That’s on my bucket list – not actually climbing it – but seeing it in person —

 

ANNIE

I’m getting dizzy.

 

BEATRICE

Naturally –- the air is very thin up there.

 

ANNIE

Oh, my God! I’m actually getting dizzy –-

 

BEATRICE

That’s wonderful! You’re totally connected.

 

ANNIE

My head —

 

BEATRICE

Go with it.

 

ANNIE

This is too much. I’m hang gliding through the cosmos –

 

BEATRICE

Hang gliding? Have you ever –-

 

ANNIE

Never – until now – right now – I’m dizzy – so dizzy —

 

BEATRICE

You did take your blood pressure pills —- right?

 

ANNIE

The hell with the pills! Let my pressure jump to 300. I don’t care. I’m alive –- ALIVE — maybe for the first time. To hell with all the doctors – they just want to make you hostage to the pharmaceuticals – one drug – then another – this is the only drug I need!

 

BEATRICE

Congratulations! You’re finally seeing the light

 

ANNIE

Yes. And it’s beaming bright. This work is heaven. Pure heaven!

 

BEATRICE

If you insist – I wouldn’t quite go that far —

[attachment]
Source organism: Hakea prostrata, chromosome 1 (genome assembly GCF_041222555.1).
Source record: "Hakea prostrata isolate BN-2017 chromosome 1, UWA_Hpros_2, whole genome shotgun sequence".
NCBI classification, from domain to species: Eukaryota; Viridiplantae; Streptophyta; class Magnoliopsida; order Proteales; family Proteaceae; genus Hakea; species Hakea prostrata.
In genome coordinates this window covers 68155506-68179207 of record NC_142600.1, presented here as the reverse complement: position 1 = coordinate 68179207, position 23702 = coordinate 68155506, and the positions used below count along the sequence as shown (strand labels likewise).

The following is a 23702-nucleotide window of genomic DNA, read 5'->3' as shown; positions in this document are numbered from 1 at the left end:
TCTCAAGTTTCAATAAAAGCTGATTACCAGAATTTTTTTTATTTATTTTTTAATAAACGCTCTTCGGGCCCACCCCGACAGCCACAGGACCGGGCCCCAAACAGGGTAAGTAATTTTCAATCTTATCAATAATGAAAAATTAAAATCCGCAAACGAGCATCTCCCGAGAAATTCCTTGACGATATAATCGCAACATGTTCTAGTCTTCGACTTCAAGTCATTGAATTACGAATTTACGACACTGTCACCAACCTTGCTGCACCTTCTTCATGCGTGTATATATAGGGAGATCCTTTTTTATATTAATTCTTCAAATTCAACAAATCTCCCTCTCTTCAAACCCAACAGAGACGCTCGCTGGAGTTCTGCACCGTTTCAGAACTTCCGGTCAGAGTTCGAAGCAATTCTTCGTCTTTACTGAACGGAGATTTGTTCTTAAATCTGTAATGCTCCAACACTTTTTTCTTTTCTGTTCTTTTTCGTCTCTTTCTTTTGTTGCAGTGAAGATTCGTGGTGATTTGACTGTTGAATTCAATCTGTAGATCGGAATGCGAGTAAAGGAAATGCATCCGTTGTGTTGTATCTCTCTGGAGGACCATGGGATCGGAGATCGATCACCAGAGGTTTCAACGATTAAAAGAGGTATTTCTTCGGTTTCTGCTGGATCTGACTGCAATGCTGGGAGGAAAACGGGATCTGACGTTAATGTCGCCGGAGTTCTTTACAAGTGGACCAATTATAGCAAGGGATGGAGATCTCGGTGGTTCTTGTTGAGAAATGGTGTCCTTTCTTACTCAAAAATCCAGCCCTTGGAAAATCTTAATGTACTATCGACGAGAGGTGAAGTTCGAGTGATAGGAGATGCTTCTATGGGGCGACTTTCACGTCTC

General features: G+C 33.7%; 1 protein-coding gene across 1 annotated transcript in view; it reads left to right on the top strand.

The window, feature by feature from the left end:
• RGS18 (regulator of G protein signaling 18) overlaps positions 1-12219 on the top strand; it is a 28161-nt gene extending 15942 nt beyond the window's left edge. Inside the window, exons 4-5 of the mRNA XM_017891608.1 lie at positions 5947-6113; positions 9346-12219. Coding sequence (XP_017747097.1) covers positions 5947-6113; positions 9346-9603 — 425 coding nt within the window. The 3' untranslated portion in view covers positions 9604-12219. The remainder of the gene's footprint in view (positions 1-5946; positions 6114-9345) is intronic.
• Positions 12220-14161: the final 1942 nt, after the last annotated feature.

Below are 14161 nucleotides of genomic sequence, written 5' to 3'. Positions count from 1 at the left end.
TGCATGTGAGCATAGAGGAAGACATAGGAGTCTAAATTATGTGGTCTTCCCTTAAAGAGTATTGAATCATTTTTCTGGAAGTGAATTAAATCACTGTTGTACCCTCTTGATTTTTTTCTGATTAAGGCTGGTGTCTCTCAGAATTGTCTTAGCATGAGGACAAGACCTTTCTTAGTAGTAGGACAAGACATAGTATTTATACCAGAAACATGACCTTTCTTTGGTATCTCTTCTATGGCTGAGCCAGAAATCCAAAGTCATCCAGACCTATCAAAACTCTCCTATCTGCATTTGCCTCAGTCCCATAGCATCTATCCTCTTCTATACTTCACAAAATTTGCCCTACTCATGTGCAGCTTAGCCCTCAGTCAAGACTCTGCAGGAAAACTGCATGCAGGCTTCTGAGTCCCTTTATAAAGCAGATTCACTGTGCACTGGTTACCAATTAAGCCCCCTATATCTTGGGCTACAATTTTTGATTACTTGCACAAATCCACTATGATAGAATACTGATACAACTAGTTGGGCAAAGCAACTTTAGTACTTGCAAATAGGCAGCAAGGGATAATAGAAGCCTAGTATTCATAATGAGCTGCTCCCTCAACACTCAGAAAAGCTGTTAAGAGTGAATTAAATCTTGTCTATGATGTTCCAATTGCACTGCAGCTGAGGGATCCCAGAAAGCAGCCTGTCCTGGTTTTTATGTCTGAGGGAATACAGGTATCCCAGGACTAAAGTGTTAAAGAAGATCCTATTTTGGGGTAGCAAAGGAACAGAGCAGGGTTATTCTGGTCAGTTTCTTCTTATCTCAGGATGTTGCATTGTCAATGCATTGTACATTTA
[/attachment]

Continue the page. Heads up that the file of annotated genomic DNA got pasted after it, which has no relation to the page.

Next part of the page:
ANNIE

Look at it. Look deep. Feel it. It’s everything you could ever want — it’s right there — grabbing you – pulling you inside – like a spider entangling you in its web –- deeper and deeper.

 

                    Pause.

 

BEATRICE

You’re right! It does have everything. A Black Hole devouring the infinity of space . . . How did I miss it?

 

ANNIE

My head is spinning . . . spinning . . . spinning . . .

 

ANNIE collapses.

 

BEATRICE

Wow! Wow! Wow!

 

 

BEATRICE keeps looking at the work of art with a beautiful smile as the lights go down.

 

CURTAIN.


menyb2016

Born in Gibraltar and raised in Queens, MENY BERIRO has utilized his wide array of experiences to create over twenty plays produced Off Broadway and in regional theaters. He is the recipient of the Jean Dalrymple and Gilbert Ancowitz Playwriting awards (American Theatre of Actors) for PigeonHole and Settle Down. Meny was part of a group of playwrights who wrote 167 Tongues, a series of vignettes portraying the multi-cultural life of Jackson Heights which was featured in the New York Times and American Theatre magazine. His play, “Excellent Souls,” about a family dealing with schizophrenia, was chosen as the 2014 Yale Drama Series runner-up. Meny teaches Social Studies at Newtown High School; where he’s developed a Global History Revue with his students covering topics from the Neolithic Revolution to the Renaissance. He is a graduate of Queens College and holds an M.A. in Education from Cambridge College.